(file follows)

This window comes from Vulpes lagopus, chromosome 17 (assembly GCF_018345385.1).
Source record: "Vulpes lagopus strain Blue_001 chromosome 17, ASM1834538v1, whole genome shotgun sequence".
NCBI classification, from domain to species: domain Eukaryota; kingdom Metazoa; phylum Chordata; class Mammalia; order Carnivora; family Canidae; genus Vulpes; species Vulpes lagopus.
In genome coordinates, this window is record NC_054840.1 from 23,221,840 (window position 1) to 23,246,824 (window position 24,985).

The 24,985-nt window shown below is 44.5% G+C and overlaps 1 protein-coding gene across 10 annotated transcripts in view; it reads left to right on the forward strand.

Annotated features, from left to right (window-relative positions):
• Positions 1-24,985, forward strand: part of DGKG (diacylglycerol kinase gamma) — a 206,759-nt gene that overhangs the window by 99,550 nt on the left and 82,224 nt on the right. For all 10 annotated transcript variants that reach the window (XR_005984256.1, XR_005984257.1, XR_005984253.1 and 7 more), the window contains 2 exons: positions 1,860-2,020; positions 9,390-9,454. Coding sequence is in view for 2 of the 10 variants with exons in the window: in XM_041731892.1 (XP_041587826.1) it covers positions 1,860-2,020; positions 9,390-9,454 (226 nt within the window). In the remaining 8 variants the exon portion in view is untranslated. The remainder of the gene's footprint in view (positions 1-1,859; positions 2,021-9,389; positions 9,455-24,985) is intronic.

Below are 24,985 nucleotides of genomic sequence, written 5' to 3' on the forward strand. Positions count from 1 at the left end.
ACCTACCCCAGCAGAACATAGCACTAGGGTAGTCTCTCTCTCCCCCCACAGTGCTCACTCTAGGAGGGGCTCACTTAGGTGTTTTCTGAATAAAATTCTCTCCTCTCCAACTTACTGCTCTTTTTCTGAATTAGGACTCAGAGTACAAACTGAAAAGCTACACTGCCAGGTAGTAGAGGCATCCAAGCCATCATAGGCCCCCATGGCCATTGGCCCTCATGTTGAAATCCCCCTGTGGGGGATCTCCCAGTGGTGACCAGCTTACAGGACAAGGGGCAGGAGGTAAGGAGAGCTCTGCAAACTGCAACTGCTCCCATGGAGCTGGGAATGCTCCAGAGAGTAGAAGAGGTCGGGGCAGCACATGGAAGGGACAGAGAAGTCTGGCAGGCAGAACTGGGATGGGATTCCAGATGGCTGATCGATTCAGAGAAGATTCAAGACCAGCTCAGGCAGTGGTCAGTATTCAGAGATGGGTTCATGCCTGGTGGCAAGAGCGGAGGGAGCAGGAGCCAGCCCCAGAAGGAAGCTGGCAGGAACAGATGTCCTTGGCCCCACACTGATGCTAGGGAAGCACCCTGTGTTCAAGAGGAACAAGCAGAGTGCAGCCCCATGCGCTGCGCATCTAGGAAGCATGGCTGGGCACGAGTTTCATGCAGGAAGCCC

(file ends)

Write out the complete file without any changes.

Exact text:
This window comes from Vulpes lagopus, chromosome 17 (assembly GCF_018345385.1).
Source record: "Vulpes lagopus strain Blue_001 chromosome 17, ASM1834538v1, whole genome shotgun sequence".
NCBI classification, from domain to species: domain Eukaryota; kingdom Metazoa; phylum Chordata; class Mammalia; order Carnivora; family Canidae; genus Vulpes; species Vulpes lagopus.
In genome coordinates, this window is record NC_054840.1 from 23,221,840 (window position 1) to 23,246,824 (window position 24,985).

The 24,985-nt window shown below is 44.5% G+C and overlaps 1 protein-coding gene across 10 annotated transcripts in view; it reads left to right on the forward strand.

Annotated features, from left to right (window-relative positions):
• Positions 1-24,985, forward strand: part of DGKG (diacylglycerol kinase gamma) — a 206,759-nt gene that overhangs the window by 99,550 nt on the left and 82,224 nt on the right. For all 10 annotated transcript variants that reach the window (XR_005984256.1, XR_005984257.1, XR_005984253.1 and 7 more), the window contains 2 exons: positions 1,860-2,020; positions 9,390-9,454. Coding sequence is in view for 2 of the 10 variants with exons in the window: in XM_041731892.1 (XP_041587826.1) it covers positions 1,860-2,020; positions 9,390-9,454 (226 nt within the window). In the remaining 8 variants the exon portion in view is untranslated. The remainder of the gene's footprint in view (positions 1-1,859; positions 2,021-9,389; positions 9,455-24,985) is intronic.

Below are 24,985 nucleotides of genomic sequence, written 5' to 3' on the forward strand. Positions count from 1 at the left end.
ACCTACCCCAGCAGAACATAGCACTAGGGTAGTCTCTCTCTCCCCCCACAGTGCTCACTCTAGGAGGGGCTCACTTAGGTGTTTTCTGAATAAAATTCTCTCCTCTCCAACTTACTGCTCTTTTTCTGAATTAGGACTCAGAGTACAAACTGAAAAGCTACACTGCCAGGTAGTAGAGGCATCCAAGCCATCATAGGCCCCCATGGCCATTGGCCCTCATGTTGAAATCCCCCTGTGGGGGATCTCCCAGTGGTGACCAGCTTACAGGACAAGGGGCAGGAGGTAAGGAGAGCTCTGCAAACTGCAACTGCTCCCATGGAGCTGGGAATGCTCCAGAGAGTAGAAGAGGTCGGGGCAGCACATGGAAGGGACAGAGAAGTCTGGCAGGCAGAACTGGGATGGGATTCCAGATGGCTGATCGATTCAGAGAAGATTCAAGACCAGCTCAGGCAGTGGTCAGTATTCAGAGATGGGTTCATGCCTGGTGGCAAGAGCGGAGGGAGCAGGAGCCAGCCCCAGAAGGAAGCTGGCAGGAACAGATGTCCTTGGCCCCACACTGATGCTAGGGAAGCACCCTGTGTTCAAGAGGAACAAGCAGAGTGCAGCCCCATGCGCTGCGCATCTAGGAAGCATGGCTGGGCACGAGTTTCATGCAGGAAGCCC